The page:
Those critics include the Independent National Security Legislation Monitor himself, James Renwick, who has indicated he has already decided parts of the citizenship loss law must be repealed and that his focus now is on what should replace it.

The current law automatically strips dual-citizen foreign fighters and in some cases their families – including anyone aged over 14 – of their Australian citizenship without their knowledge. There is no requirement for a court to endorse the move, or for the subject of revocation to have been convicted of a crime.

Renwick is examining whether revoking a person’s citizenship may make it harder to extradite and prosecute them, thereby pushing the problem and the risk onto other countries – something the United States secretary of state, Mike Pompeo, recently said home countries should not do.

Renwick supports some aspects of the legislation but is concerned by the automatic revocation of citizenship without reference to a court, or even a decision by a minister, without the opportunity for review and in many cases without notification.

“I have already made, I think, fairly clear that my pretty strong prima facie view is that they are neither necessary nor proportionate, nor do they adequately protect human rights,” Renwick said at last week’s hearing.

Home Affairs officials acknowledged that, because the citizenship loss is automatically triggered when people take certain actions or travel to particular areas overseas, the government has no idea precisely how many people are affected or the exact dates and times any revocation took effect.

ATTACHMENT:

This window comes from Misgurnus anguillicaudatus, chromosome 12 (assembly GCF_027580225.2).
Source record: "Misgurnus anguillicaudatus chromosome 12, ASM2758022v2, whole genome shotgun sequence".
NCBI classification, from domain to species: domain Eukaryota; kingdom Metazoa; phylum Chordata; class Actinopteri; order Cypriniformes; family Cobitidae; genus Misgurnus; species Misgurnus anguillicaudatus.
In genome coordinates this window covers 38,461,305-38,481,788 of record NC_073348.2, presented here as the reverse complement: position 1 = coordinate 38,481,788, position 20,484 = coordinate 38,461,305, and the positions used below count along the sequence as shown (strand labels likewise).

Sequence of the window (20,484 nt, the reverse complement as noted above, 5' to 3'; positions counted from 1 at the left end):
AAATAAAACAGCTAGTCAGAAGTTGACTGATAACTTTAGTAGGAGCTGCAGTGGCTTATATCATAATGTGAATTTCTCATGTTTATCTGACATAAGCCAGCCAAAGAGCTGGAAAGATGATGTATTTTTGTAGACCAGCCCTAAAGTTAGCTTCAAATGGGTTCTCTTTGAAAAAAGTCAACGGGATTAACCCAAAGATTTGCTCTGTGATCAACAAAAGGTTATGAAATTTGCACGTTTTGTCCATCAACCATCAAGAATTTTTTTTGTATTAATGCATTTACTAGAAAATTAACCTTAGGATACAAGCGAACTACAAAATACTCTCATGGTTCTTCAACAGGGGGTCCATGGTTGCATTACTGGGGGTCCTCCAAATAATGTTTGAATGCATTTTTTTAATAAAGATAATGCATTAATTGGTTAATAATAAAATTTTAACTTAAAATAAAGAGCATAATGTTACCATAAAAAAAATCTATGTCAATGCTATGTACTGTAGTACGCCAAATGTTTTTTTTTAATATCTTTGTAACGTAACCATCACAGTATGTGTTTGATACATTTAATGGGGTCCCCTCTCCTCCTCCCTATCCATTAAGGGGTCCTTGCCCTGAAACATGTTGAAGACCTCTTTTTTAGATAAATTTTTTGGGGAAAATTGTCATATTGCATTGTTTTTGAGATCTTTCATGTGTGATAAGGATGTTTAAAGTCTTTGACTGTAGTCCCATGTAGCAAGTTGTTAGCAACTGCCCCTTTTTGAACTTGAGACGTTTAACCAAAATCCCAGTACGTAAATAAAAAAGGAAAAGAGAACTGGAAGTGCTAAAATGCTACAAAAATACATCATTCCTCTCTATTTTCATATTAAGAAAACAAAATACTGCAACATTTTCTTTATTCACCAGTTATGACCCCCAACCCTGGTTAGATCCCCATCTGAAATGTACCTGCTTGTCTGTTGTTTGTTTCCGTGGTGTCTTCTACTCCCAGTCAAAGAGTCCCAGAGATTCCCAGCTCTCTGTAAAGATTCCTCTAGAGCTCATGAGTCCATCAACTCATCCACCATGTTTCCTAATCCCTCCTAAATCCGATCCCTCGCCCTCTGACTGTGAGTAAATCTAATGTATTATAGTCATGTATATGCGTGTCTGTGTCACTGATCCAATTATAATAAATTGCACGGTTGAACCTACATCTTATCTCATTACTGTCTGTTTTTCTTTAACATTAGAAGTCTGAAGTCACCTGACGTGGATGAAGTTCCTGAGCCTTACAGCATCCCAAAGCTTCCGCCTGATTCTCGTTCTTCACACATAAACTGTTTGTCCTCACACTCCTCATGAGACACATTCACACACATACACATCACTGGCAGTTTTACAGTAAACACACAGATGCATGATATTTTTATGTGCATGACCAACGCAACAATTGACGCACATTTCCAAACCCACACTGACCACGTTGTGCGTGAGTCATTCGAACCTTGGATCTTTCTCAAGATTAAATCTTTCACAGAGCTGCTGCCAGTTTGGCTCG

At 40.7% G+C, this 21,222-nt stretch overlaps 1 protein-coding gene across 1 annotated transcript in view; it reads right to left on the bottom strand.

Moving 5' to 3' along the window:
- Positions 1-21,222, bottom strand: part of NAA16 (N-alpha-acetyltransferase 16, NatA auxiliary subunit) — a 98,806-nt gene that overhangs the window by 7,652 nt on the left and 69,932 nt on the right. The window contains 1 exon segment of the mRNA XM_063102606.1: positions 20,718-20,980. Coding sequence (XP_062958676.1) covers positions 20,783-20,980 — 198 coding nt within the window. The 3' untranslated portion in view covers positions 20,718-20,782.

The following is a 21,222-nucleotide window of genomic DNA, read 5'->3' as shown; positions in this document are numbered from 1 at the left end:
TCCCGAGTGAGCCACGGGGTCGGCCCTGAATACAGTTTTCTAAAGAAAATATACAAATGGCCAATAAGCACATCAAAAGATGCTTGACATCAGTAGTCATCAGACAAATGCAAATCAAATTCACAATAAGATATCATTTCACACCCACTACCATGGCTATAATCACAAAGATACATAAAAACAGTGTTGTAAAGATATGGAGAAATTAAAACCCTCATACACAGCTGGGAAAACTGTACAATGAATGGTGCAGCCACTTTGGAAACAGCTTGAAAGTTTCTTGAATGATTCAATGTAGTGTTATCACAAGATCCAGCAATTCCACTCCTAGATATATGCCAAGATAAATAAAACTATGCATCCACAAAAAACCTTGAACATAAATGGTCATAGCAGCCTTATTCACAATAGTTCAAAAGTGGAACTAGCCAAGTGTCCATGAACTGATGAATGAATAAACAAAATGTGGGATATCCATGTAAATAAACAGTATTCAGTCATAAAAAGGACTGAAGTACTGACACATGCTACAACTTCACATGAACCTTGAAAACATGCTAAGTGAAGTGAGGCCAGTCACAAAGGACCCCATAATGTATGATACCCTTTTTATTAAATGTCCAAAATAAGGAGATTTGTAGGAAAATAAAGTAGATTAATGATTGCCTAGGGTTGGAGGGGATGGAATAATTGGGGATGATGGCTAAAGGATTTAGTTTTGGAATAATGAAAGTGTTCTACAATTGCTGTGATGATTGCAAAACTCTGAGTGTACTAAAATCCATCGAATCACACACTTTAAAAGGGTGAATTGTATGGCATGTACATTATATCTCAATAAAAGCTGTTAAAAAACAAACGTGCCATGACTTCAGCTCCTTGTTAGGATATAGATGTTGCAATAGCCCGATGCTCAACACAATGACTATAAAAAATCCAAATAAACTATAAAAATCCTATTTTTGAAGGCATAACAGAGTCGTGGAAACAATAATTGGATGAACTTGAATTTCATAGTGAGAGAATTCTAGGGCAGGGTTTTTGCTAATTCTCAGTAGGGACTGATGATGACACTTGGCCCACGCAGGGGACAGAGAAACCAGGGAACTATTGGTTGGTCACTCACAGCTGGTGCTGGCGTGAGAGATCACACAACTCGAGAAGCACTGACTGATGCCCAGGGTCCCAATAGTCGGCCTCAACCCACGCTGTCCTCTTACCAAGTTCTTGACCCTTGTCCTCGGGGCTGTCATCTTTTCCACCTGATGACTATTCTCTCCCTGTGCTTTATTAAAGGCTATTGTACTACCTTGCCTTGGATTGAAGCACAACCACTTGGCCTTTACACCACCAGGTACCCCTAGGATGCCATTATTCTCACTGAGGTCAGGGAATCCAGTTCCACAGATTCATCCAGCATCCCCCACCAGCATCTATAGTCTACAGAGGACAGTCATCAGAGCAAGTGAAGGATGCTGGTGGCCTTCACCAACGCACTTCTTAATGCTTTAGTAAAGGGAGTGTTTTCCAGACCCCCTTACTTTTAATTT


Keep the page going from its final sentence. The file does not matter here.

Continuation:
The revocations are confirmed through a special committee within Home Affairs, the Citizenship Loss Board, which is made up of Commonwealth officials and intelligence officers.

Because of the board’s composition, Renwick noted last week, it was not subject to oversight by either the Commonwealth Ombudsman, who scrutinises the regular public service, nor the Inspector-General of Intelligence and Security, who scrutinises the security community.

Kim Rubenstein also gave evidence last week, arguing citizenship had historically been a form of social inclusion, but with this law it was being used to exclude.

She suggested the citizenship loss law was also potentially unconstitutional.

“I would argue you do have a constitutional right [to enter Australia],” Rubenstein told Renwick during evidence last week. “What is citizenship if not for the capacity to live in the country of which you are a citizen? ” She said that recognising that Australian citizens had a right to re-enter did not undermine security and “we use our other criminal law sanctions as a mechanism ... of dealing with them”.

Rubenstein warned the citizenship law was also potentially a breach of international conventions, especially as they related to children.

Law Council of Australia president Arthur Moses said his organisation accepted it was legitimate that there be “consequences for citizens who are deemed to no longer be loyal to Australia and its people”.

However, “the Law Council maintains the view that the existing citizenship-revocation provisions in relation to terrorism cases are neither necessary nor proportionate in their current form”.

Renwick’s report is due next month. If parliament passes the temporary exclusion law, it’s likely he will turn his attention to that, too.

This article was first published in the print edition of The Saturday Paper on Jul 6, 2019 as "The point of no returns". Subscribe here.

Karen Middleton
is The Saturday Paper’s chief political correspondent.